When you have a stroke, I realize that priorities are different. People who survive strokes cut to the chase more often. Often, “filters” are gone.

I remember my mom quoting a famous poem called “When I Am Old” written by Jenny Joseph. Here is an excerpt:   

"When I am an old woman I shall wear purple

With a red hat that doesn't go, and doesn't suit me,

I shall sit down on the pavement when I am tired,

And gobble up samples in shops and press alarm bells,

And make up for the sobriety of my youth.

You can wear terrible shirts and grow more fat,

So people who know me are not too shocked and surprised,

When suddenly I am old and start to wear purple!"

When I read that poem now, my perspective is different. My parents said I was “always the ambassador.” I just wanted people to get along. My career as a lobbyist was well suited for me.  

But now, I simply do not care what people think normally. I am not politically correct often now. It takes too much energy. I do not like purple. I am more candid since my strokes. Some would call these “rants.” 

However, it is my new “reality.”  Here are some random -- very random -- rants:
  • I hate country and western music. Squalling cats and steel guitars. Folk music? Folks! It's worse than country music.
  • I do not like western films. 
  • I am a “Rockefeller Republican.” I am an economic conservative but a social liberal. Keep your politics out of the boardroom and the bedroom. But I am not in vogue now. 
  • I voted Libertarian in the past. But now, the Libertarian and most of the Tea Party folks are simply too extreme for me.    
  • I do not like bigots, and I fear that the GOP is blinded with hatred for gays and narrow mindedness. I consider myself to be a Republican but the "Republican right wing fringe" is not "fringe" anymore. "Lunatic Fringe" is not a bad song from the 80's anymore: It is the current Idaho Republican platform....
  • On the other hand, Democrats think they are smarter than everyone else. They certainly are not. For Democrats, if you disagree with them, they think you are not smart. Pretentious bigotry.    
  • I support the 2nd amendment within reason. I think the NRA has lost a lot of credibility. The President of the NRA, Wayne LaPierre, is an insidious force of evil. 
  • I like disco. Plus, I really like 70’s and 80’s pop music. 
  • Rachel Maddow,  Al Sharpton, Ed Schultz, Sean Hannity, Glenn Beck, and Mike Levin are just the biggest blowhards. Snarky egotistical talking heads with no substance. 
  • NASCAR is not entertainment. I would rather watch paint dry. Rodeo is one step above NASCAR.
  • In general, I do not like fish. Sushi is disgusting. Stop telling me that “just try it.” I tried it many times. Do not ask me again.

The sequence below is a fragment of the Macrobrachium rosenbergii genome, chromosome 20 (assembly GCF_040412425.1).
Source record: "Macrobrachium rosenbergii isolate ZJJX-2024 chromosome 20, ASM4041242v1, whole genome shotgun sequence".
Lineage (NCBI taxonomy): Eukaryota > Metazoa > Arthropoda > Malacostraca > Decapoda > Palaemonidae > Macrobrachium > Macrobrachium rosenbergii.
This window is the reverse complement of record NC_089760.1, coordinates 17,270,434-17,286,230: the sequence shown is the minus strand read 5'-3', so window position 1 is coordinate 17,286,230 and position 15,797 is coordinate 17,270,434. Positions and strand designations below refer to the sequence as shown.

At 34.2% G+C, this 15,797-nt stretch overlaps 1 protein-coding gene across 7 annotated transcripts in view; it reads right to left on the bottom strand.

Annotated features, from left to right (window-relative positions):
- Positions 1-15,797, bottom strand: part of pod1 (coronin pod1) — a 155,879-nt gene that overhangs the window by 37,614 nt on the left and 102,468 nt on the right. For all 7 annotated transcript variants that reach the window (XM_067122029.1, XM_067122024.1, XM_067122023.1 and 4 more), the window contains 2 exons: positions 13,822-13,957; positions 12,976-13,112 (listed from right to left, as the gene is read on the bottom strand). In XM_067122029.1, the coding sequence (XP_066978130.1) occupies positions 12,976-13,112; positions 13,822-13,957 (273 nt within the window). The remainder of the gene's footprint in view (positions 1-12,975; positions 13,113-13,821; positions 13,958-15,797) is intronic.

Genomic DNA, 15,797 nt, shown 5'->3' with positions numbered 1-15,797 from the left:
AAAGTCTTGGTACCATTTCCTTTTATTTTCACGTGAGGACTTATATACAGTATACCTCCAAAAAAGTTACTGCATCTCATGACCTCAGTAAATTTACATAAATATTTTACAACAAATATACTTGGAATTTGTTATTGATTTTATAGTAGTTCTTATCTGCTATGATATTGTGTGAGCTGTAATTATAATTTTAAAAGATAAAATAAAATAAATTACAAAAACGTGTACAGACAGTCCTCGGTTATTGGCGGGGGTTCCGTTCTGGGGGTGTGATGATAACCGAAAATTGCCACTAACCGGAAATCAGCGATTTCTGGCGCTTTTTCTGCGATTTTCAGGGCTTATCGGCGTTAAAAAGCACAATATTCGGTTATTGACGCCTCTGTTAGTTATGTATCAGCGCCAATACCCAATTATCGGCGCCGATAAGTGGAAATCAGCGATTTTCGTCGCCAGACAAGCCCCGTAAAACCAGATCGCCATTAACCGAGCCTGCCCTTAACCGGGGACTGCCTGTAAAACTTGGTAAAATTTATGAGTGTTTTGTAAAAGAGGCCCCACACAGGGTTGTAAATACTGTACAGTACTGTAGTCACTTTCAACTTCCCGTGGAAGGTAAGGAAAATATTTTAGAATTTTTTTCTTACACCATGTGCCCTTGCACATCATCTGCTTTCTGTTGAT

• I eat wheat bread for health reasons. I do not like it. 7 grain or whole grain bread is like eating cardboard and sandpaper.
  • I love Velveeta and Vienna Sausages. Sorry.
  • Wine, iceberg lettuce, peanut butter and celery are not food. 
  • I do not really like organized religions. Keep your views to yourself and to not be so self-righteous. Leave me alone. 
  • I did not really like George W. Bush. His positions like Terri Schiavo issue and the Iraq and Afghanistan wars were simply wrong. I voted for him nevertheless. Better than the alternative. I guess.
  • Barack Obama was so under-prepared to be a president. His résumé was slight. His “time” was right, but he had no practical experience at all. I thought that Jimmy Carter was the worst president until I experienced Obama. His Nobel Peace Prize was not warranted and cheapened that honor.
  • I like TV. I am very well read; however, people who hate TV in general and popular TV shows are pretentious. On the other hand, I really like PBS.
  • People who think that Facebook users are morons are also pretentious. Do not berate me for my views.
  • People think that life is "black or white" sometimes have no compassion and are ignorant. Sometimes people's lives suck. Do not throw stones and judge. It might bite you on your own ass someday.
  • I really do not like to camp, hunt or fish. However, I would love to live in a cabin in the Idaho wilderness. 
  • I have never really liked to golf. One blessing about my strokes, I cannot play golf ever again. I am fine with that. 
  • People who get all of their news from “The Daily Kos” and “Fox News” are not informed. Read A LOT and get many viewpoints. If you have only one news source, do not talk to me. 
  • Reactionary liberals and conservatives will ruin our country.
  • I do not like tattoos. Many friends have them. That is fine for them. However, if you have a barbed wire tattoo, you are desperate. Get a grip.
Wow! I feel so much better. But, it might be the stroke writing....